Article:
St George and Sutherland Medical Research Foundation hosts international symposium

Temperature control research study: Former trauma patient Chloe Palmer-Simpson (right) with her doctors, Prof John Myburgh, Andrew Cheng, Manoj Saxena and her mother Nyrie Palmer. Picture: John Veage
Temperature control research study: Former trauma patient Chloe Palmer-Simpson (right) with her doctors, Prof John Myburgh, Andrew Cheng, Manoj Saxena and her mother Nyrie Palmer. Picture: John Veage

Two major medical research projects spearheaded at St George and Sutherland hospitals are promising breakthroughs in inflammatory diseases like arthritis and in the treatment of brain injury.

Details were announced this week at a major international medical symposium held in the St George Bank auditorium in Kogarah.

CEO of the St George and Sutherland Medical Research Foundation, Peter Christopher, announced more than $700,000 in research grants at the Symposium.

“The Foundation’s aim is to improve our community’s healthcare and we believe that in our latest round of grants we have kicked some big goals,” Mr Christopher said.

“We have attracted a world-renowned international researcher from Harvard Medical School for two years to work with Professor Steve Krilis’s leading gastroenterology and immunology teams.

“Professor Richard Stevens’s arrival from the US is a boost for our research community and the project he’s working on has attracted international attention.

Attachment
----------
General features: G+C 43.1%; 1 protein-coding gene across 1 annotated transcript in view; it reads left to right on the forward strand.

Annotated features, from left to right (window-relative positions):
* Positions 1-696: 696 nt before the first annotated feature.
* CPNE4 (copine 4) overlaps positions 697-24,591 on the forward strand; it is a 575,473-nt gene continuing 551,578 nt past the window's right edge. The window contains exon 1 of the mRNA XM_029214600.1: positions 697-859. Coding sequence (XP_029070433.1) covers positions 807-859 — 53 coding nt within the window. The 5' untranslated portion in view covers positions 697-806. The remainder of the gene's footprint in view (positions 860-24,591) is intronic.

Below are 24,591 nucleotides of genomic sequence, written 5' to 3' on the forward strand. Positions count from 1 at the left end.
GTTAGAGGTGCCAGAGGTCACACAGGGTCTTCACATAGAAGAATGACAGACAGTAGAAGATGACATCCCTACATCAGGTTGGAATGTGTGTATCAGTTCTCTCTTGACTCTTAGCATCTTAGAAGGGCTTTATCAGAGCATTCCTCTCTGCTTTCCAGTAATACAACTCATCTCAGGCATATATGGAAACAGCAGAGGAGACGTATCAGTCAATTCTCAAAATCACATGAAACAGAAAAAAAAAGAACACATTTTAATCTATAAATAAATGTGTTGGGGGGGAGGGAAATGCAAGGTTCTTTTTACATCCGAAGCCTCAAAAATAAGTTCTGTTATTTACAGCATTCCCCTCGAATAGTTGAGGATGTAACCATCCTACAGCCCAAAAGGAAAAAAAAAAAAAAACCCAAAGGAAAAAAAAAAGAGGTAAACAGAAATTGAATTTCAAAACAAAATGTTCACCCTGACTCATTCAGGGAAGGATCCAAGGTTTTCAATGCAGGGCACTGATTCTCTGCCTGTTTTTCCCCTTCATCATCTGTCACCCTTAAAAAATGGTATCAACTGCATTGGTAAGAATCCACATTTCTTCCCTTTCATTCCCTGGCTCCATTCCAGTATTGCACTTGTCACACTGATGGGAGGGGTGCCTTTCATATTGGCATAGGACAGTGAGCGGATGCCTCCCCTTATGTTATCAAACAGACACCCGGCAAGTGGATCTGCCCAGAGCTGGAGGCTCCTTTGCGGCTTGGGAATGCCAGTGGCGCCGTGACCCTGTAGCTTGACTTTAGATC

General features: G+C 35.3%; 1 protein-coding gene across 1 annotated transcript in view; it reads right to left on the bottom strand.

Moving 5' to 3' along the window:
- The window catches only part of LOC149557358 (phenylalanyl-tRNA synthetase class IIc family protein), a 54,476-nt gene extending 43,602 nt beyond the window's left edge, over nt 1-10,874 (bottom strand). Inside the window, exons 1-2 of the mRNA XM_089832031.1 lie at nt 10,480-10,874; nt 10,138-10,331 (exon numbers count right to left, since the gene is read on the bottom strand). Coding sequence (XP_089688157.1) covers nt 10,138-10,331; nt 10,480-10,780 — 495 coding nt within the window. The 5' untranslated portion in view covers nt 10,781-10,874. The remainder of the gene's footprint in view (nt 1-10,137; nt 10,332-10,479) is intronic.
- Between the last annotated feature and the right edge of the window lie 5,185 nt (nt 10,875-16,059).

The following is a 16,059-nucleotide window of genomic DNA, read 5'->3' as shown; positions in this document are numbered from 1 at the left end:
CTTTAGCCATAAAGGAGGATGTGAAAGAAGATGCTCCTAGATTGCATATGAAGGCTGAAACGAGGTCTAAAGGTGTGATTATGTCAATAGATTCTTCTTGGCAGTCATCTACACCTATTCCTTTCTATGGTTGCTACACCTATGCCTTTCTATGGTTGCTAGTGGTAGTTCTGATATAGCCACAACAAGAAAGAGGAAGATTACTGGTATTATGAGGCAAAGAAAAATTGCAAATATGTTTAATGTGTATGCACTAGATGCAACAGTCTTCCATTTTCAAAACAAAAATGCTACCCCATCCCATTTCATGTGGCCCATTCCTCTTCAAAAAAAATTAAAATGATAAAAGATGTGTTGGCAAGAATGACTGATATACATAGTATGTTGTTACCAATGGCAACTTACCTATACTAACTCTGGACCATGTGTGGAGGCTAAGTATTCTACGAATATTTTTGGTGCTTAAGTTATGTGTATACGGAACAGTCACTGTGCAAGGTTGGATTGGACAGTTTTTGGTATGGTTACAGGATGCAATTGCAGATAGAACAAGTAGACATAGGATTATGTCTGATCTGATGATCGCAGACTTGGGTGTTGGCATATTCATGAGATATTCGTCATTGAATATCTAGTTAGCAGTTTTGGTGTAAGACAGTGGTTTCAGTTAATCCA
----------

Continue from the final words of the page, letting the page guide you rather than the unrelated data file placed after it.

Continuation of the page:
“This boosts the reputation of our two hospitals.”

The Foundation also announced this week a major grant to Professor John Myburgh’s intensive care team to broaden work on brain injury.

Professor Myburgh is leading an international collaboration on how controlling temperature improves brain trauma outcomes. The intensive care unit sees one person a week with major brain injury according to ICU specialist Dr Manoj Saxena.

Mr Christopher said Foundation grants this year include research on back pain, cancer, strokes and heart attacks, blood poisoning, complications in pregnancy and chronic lung disease.

The chair of the Foundation Professor John Edmonds said St George Bank’s support of medical research over nearly a decade was culminating in some outstanding achievements at the hospitals.

Professor Edmonds also announced that Sir Michael Parkinson, Lady Mary Parkinson and Australian author Peter FitzSimons had agreed to become the Foundation’s inaugural patrons.

“We are so proud to have such distinguished people supporting the Foundation.”

Trauma talks

  • More than 150 leading intensive care doctors and nurses attended the inaugural Neurocritical Care Symposium held in the St George Bank auditorium in Kogarah. The symposium  attracted an international expert, Professor David Menon, as the keynote speaker acknowledging the hospital’s reputation and the research undertaken there.